People

Managers unlikely to change employees personality in any major way. For short work duration, people unlikely to change. How they are at start is very similar to how they are when they leave. I personally have seen a few people change but yes it’s been the minority, this suggests hiring people is crucial step.

ch15 – Hiring a juggler .. then ask to see him juggle. Don’t just ask the theory. Favour auditions/small pieces of work with the team to see if he fits in. Rjecting people can also be a team bonding experience as it lets a good team realize how elite they are. Can you afford not to hire the best? What message would that send to your current team? This isn’t so terrifying as you’d think, you want the best for the team not necessarily smartest self centred person.

ch16 – happy to be here

What’s your annual employee turnover rate? How much does a replacement cost?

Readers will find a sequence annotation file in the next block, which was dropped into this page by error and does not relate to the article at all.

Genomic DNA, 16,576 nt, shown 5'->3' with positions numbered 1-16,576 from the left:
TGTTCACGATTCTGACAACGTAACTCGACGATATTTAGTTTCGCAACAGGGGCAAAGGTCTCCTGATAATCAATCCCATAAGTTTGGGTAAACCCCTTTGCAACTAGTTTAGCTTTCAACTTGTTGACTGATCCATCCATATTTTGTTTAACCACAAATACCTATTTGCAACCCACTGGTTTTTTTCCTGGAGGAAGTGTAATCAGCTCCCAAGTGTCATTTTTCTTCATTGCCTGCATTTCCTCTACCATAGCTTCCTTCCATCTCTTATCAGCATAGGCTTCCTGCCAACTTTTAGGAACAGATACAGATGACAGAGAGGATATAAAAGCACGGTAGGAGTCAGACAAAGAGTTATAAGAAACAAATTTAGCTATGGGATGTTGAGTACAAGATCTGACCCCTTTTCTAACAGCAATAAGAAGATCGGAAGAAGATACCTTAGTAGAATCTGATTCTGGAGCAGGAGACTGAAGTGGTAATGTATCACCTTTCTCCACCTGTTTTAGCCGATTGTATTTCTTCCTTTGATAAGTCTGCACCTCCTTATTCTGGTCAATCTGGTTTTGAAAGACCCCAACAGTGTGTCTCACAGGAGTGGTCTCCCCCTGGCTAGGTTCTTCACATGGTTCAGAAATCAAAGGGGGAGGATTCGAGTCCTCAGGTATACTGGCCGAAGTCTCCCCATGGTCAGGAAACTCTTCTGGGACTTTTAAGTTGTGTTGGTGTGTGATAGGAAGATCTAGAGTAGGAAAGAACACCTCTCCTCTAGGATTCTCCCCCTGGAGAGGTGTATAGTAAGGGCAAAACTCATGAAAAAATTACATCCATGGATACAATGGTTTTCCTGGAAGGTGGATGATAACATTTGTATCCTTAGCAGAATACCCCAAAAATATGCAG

Your goal should be to instil that this is the best place to work and you would be crazy to leave. Turnover = more turnover as creates a “passing-through” mentality. If people are treated disposably, then they act like they are. You must trust people to get to know one area well and that way many will actually stay.
Self-Healing System

Methodolgies seek to enforce conformance through statute. Better to achieve convergence using:

Training – teach certain methods = they use it as they know it best
Tools – automated aids encourage use
Peer Review – Spreads training and tools people may have missed and encourages using same methods

Growing Productive Teams
ch18 Sum of the whole is greater than the parts

A jelled team works towards a SHARED COMMON GOAL. That goal may be arbitrary or boring (100% test coverage) but its essential to have. Notice that goal may not correspond to firms overall goal e.g. icnreased profits Q4. A jelled team will have: strong ssense of Identity and Eliteness.
Teamicide – things that Destroy Teams

Buracracy
Physical Separation
Fragmentation of Peoples Time
Defensive Management – trust your team